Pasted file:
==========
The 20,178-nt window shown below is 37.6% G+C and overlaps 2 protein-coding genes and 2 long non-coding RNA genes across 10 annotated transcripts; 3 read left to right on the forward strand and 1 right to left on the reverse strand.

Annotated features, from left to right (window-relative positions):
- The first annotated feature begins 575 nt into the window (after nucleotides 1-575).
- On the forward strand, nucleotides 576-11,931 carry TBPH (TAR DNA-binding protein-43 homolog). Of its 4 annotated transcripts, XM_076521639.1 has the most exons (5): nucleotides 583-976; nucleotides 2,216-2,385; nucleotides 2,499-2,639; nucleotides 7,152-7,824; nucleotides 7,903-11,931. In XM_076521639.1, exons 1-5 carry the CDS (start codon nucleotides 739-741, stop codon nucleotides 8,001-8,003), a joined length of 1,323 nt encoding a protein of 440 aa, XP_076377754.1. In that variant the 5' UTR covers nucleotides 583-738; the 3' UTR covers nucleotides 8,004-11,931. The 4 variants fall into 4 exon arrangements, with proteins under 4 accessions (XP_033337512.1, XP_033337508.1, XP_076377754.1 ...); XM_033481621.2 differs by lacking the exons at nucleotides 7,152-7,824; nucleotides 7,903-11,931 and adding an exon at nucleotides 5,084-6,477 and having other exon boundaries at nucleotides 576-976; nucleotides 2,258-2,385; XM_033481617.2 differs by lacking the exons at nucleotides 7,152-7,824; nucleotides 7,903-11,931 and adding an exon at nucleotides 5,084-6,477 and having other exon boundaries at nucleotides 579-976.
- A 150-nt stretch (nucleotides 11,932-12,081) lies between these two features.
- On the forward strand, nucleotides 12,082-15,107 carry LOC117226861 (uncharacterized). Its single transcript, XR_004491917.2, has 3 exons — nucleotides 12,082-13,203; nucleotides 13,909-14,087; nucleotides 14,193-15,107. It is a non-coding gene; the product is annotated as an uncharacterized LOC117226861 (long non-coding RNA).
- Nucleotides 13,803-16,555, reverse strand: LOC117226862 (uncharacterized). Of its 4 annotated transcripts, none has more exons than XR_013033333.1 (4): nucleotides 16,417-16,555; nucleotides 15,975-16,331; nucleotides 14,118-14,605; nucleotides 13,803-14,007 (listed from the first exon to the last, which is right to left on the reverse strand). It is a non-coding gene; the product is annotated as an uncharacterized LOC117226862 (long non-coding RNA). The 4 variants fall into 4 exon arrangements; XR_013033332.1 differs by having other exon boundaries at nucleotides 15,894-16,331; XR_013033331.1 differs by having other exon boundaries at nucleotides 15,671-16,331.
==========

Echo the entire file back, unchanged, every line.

The 20,178-nt window shown below is 37.6% G+C and overlaps 2 protein-coding genes and 2 long non-coding RNA genes across 10 annotated transcripts; 3 read left to right on the forward strand and 1 right to left on the reverse strand.

Annotated features, from left to right (window-relative positions):
- The first annotated feature begins 575 nt into the window (after nucleotides 1-575).
- On the forward strand, nucleotides 576-11,931 carry TBPH (TAR DNA-binding protein-43 homolog). Of its 4 annotated transcripts, XM_076521639.1 has the most exons (5): nucleotides 583-976; nucleotides 2,216-2,385; nucleotides 2,499-2,639; nucleotides 7,152-7,824; nucleotides 7,903-11,931. In XM_076521639.1, exons 1-5 carry the CDS (start codon nucleotides 739-741, stop codon nucleotides 8,001-8,003), a joined length of 1,323 nt encoding a protein of 440 aa, XP_076377754.1. In that variant the 5' UTR covers nucleotides 583-738; the 3' UTR covers nucleotides 8,004-11,931. The 4 variants fall into 4 exon arrangements, with proteins under 4 accessions (XP_033337512.1, XP_033337508.1, XP_076377754.1 ...); XM_033481621.2 differs by lacking the exons at nucleotides 7,152-7,824; nucleotides 7,903-11,931 and adding an exon at nucleotides 5,084-6,477 and having other exon boundaries at nucleotides 576-976; nucleotides 2,258-2,385; XM_033481617.2 differs by lacking the exons at nucleotides 7,152-7,824; nucleotides 7,903-11,931 and adding an exon at nucleotides 5,084-6,477 and having other exon boundaries at nucleotides 579-976.
- A 150-nt stretch (nucleotides 11,932-12,081) lies between these two features.
- On the forward strand, nucleotides 12,082-15,107 carry LOC117226861 (uncharacterized). Its single transcript, XR_004491917.2, has 3 exons — nucleotides 12,082-13,203; nucleotides 13,909-14,087; nucleotides 14,193-15,107. It is a non-coding gene; the product is annotated as an uncharacterized LOC117226861 (long non-coding RNA).
- Nucleotides 13,803-16,555, reverse strand: LOC117226862 (uncharacterized). Of its 4 annotated transcripts, none has more exons than XR_013033333.1 (4): nucleotides 16,417-16,555; nucleotides 15,975-16,331; nucleotides 14,118-14,605; nucleotides 13,803-14,007 (listed from the first exon to the last, which is right to left on the reverse strand). It is a non-coding gene; the product is annotated as an uncharacterized LOC117226862 (long non-coding RNA). The 4 variants fall into 4 exon arrangements; XR_013033332.1 differs by having other exon boundaries at nucleotides 15,894-16,331; XR_013033331.1 differs by having other exon boundaries at nucleotides 15,671-16,331.